Types Of SEC Cases: Misleading Offering Materials
SEC Fines Merrill Lynch $10 Million For Misleading Offering MaterialsThe SEC fined Merrill Lynch, Pierce, Fenner & Smith Incorporated (“Merrill Lynch”) $10 million for providing retail investors with misleading offering materials.
Misleading Offering Materials Failed To Disclose Certain FeesIn its Order, the SEC accused Merrill Lynch of distributing misleading offering materials that failed to sufficiently disclose specific fixed costs in a proprietary volatility index linked to Strategic Return Notes (the “Notes”) of Bank of America Corporation. The offering was sold to approximately 4,000 retail investor accounts in 2010 and 2011 and raised roughly $150 million. In the misleading offering materials, Merrill Lynch disclosed that the Notes would carry a sales commission fee of 2% and an annual fee of 0.75%. However, Merrill Lynch did not adequately disclose that the Notes carried a third fee called an “Execution Factor”. That Execution Factor charged investors 1.5% of the index’s value on a quarterly basis. Based on the fees emphasized by Merrill Lynch in the offering materials, the Notes seemed to carry relatively low fixed costs to investors. Yet once the 1.5% charges were added in to the total costs, those costs turned out to be higher than what investors had been led to believe. The SEC deemed Merrill Lynch’s disclosures to be materially misleading. The Chief of the SEC Enforcement Division’s Complex Financial Instruments Unit declared in a press release:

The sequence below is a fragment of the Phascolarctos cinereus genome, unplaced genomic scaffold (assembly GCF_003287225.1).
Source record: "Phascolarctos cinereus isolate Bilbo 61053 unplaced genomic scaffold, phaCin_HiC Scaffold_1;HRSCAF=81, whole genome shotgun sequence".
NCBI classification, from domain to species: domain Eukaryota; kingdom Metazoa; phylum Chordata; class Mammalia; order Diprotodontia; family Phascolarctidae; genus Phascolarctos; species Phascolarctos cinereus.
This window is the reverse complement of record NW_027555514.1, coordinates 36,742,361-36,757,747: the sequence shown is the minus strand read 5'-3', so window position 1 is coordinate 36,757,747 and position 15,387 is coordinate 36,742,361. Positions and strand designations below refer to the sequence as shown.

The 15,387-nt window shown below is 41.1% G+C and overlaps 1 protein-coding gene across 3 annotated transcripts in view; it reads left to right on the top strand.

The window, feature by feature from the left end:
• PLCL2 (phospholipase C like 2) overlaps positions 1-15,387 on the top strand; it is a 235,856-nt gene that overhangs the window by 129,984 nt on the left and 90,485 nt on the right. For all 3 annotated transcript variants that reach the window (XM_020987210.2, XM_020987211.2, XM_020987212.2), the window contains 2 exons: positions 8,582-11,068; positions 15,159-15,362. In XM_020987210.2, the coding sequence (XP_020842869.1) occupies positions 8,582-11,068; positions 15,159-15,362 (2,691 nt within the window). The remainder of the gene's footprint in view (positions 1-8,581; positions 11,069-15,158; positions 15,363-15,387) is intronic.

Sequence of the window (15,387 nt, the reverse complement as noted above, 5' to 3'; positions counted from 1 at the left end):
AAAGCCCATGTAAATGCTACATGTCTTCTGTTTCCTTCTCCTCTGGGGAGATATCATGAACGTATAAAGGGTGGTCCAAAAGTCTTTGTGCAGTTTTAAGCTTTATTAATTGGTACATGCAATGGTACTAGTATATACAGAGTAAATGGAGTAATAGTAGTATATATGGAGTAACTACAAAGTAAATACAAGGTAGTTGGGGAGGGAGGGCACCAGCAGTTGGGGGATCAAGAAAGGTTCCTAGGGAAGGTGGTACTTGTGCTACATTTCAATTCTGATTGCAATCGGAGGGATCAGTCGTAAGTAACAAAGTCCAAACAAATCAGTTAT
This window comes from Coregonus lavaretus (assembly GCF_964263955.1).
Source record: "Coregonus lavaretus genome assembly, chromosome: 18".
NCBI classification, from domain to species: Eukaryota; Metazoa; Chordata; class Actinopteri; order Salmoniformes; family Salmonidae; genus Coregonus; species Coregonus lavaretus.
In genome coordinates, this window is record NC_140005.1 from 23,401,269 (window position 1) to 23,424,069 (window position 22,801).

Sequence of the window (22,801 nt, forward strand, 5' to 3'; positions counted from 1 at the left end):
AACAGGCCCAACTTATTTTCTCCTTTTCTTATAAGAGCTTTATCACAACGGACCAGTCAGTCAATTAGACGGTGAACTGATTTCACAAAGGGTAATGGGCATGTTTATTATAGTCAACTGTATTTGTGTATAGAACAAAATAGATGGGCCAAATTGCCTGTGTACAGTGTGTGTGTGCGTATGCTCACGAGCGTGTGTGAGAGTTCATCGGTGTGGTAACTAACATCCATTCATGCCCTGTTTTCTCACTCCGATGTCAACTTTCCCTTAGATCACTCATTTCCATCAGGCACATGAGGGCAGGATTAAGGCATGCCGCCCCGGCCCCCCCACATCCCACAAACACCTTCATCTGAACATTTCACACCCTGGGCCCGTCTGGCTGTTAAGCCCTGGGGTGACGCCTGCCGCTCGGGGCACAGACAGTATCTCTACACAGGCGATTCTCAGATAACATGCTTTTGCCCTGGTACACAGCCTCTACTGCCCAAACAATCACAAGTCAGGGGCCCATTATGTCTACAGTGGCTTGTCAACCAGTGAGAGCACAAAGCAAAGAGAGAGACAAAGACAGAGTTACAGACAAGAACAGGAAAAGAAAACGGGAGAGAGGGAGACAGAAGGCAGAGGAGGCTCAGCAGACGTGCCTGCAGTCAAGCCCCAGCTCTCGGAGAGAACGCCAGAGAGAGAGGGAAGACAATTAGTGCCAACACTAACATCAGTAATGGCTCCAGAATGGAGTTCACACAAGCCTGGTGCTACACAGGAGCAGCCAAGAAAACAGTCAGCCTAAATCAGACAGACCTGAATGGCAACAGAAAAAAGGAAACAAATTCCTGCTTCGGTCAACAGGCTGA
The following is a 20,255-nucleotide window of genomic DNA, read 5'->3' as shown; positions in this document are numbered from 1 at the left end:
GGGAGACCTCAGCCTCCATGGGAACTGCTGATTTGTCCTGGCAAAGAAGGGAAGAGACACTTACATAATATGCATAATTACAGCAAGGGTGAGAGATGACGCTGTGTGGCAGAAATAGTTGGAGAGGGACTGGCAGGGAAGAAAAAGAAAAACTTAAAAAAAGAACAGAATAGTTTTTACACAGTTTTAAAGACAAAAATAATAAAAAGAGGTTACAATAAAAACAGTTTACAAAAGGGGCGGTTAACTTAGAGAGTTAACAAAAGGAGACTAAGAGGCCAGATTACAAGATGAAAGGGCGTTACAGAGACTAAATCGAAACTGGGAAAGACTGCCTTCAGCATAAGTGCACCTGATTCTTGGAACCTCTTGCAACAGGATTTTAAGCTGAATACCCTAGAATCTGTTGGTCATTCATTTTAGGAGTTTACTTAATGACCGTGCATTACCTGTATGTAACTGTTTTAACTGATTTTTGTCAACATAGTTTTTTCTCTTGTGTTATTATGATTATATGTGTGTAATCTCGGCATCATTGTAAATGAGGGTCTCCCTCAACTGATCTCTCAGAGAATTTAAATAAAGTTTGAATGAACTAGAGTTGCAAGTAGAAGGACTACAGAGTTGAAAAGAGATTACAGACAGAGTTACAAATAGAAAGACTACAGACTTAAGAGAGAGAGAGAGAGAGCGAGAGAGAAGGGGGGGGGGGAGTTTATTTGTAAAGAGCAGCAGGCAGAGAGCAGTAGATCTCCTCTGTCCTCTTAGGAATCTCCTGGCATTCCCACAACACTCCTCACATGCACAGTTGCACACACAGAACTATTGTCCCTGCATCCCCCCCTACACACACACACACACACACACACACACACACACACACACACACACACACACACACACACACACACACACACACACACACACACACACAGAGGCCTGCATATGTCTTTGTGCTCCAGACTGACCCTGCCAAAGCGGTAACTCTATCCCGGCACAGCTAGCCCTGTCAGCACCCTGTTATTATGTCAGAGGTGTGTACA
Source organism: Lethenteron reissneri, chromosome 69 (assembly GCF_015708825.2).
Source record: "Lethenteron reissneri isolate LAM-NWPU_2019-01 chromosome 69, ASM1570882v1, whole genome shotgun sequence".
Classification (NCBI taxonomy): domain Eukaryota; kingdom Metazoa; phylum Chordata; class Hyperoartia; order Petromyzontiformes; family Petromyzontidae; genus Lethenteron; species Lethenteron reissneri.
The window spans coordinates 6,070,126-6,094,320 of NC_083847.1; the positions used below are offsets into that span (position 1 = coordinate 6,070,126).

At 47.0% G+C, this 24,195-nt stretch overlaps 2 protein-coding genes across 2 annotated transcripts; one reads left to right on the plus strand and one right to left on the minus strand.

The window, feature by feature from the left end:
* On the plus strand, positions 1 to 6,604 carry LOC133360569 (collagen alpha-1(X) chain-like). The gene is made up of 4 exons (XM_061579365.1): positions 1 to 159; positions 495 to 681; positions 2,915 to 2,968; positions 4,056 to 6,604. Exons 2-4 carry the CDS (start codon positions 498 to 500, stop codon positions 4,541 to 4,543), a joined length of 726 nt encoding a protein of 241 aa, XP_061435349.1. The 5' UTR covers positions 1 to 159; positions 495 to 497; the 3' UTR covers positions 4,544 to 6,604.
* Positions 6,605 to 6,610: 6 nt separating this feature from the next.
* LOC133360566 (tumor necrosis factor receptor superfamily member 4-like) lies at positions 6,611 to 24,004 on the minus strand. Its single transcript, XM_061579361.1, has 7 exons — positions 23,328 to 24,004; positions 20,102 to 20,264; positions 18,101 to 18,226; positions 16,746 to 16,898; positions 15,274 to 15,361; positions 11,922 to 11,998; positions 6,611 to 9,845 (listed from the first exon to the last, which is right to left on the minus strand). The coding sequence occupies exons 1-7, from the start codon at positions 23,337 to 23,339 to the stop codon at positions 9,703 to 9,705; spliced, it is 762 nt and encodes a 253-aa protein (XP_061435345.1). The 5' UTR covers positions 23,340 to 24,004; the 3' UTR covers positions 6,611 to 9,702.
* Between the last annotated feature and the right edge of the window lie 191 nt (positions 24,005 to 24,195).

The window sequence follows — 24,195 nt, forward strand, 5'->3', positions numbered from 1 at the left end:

This case demonstrates the SECʼs ongoing commitment to creating a level playing field when it comes to the sale of highly complex financial products to retail investors.
Lack Of Policies And ProceduresAs a wholly-owned subsidiary of Bank of America, Merrill Lynch was the principal agent responsible for the creation, editing, and final approval of the offering materials on Bank of America’s behalf. The SEC determined that Merrill Lynch failed to implement appropriate policies or procedures to verify that the offering materials had sufficient disclosures pertaining to the material effect the Execution Factor would have on the costs of the Notes. According to the SEC, that failure contributed to the misleading offering materials:
“This case continues our focus on disclosures relating to retail investments in structured notes and other complex financial products. Offering materials for such products must be accurate and complete, and firms must implement systems and policies to ensure investors receive all material facts,” said the Director of the SEC Enforcement Division.